SeaWorld Vets Rely on New Treatment to Help Killer Whale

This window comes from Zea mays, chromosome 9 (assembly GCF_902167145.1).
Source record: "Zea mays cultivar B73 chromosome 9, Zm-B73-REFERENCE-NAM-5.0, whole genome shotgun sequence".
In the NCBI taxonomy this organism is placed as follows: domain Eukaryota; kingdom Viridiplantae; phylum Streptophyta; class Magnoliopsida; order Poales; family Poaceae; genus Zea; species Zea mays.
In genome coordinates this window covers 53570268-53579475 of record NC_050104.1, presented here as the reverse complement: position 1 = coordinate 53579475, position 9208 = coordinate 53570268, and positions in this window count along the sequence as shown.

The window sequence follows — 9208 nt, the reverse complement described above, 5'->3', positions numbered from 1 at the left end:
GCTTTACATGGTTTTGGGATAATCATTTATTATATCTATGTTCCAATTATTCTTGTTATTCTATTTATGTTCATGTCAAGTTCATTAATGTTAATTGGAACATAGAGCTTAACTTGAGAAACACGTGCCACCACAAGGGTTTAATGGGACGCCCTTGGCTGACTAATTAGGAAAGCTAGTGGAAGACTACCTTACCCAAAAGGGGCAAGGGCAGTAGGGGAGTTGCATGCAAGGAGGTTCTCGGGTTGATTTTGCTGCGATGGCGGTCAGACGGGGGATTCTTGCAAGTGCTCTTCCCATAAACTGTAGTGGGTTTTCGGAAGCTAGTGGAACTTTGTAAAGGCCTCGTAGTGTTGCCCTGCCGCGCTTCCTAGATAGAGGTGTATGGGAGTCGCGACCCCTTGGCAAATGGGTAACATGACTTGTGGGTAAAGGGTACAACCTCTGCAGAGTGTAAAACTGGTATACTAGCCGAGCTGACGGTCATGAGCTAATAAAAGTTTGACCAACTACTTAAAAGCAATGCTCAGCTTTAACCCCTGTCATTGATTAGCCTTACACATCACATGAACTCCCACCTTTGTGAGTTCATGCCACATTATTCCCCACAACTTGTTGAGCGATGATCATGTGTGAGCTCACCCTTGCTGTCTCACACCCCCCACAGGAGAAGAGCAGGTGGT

SeaWorld veterinarians are utilizing an advanced medical therapy that, while common in human medicine, has never before been used in killer whales. The treatment is part of the intensive veterinary care for Unna, a killer whale battling a resistant strain of Candida. Unna was diagnosed in September with a suspected infection from this fungus. SeaWorld’s veterinary team has been caring for her around the clock. Unna’s medical team has partnered with top nephrologists, mycologists and other medical experts across the country in applying the latest advancements and therapies. After initial treatments including several anti-fungal medications did not produce significant clinical improvement, the team identified a next-generation anti-fungal medication that they believe could hold promise for Unna. While her prognosis is guarded, she continues to eat all her food each day, interacts with enrichment items in her pool and is very aware of her surroundings. Unna’s fungal levels have not responded well to conventional medications. Accordingly SeaWorld’s veterinarians are exploring an alternative medical therapy for her, which they began implementing today. Unna 12 The anti-fungal that will be used in Unna’s new medical treatment has been used intravenously for more than a decade to treat infections in humans. However, because there are no established protocols for administering this medication to a killer whale, the team is having to develop a novel approach to delivering the medication. “We appreciate the many kind thoughts, concern and support our fans have shared with us for Unna and the team that is caring for her around the clock,” said Chris Bellows, vice president of zoological operations at SeaWorld San Antonio. “The team will continue to monitor and assess Unna’s progress and remain cautiously optimistic for her prospects on this new therapy.” We will provide updates on her health here, and hope to have positive progress to report within the next week.

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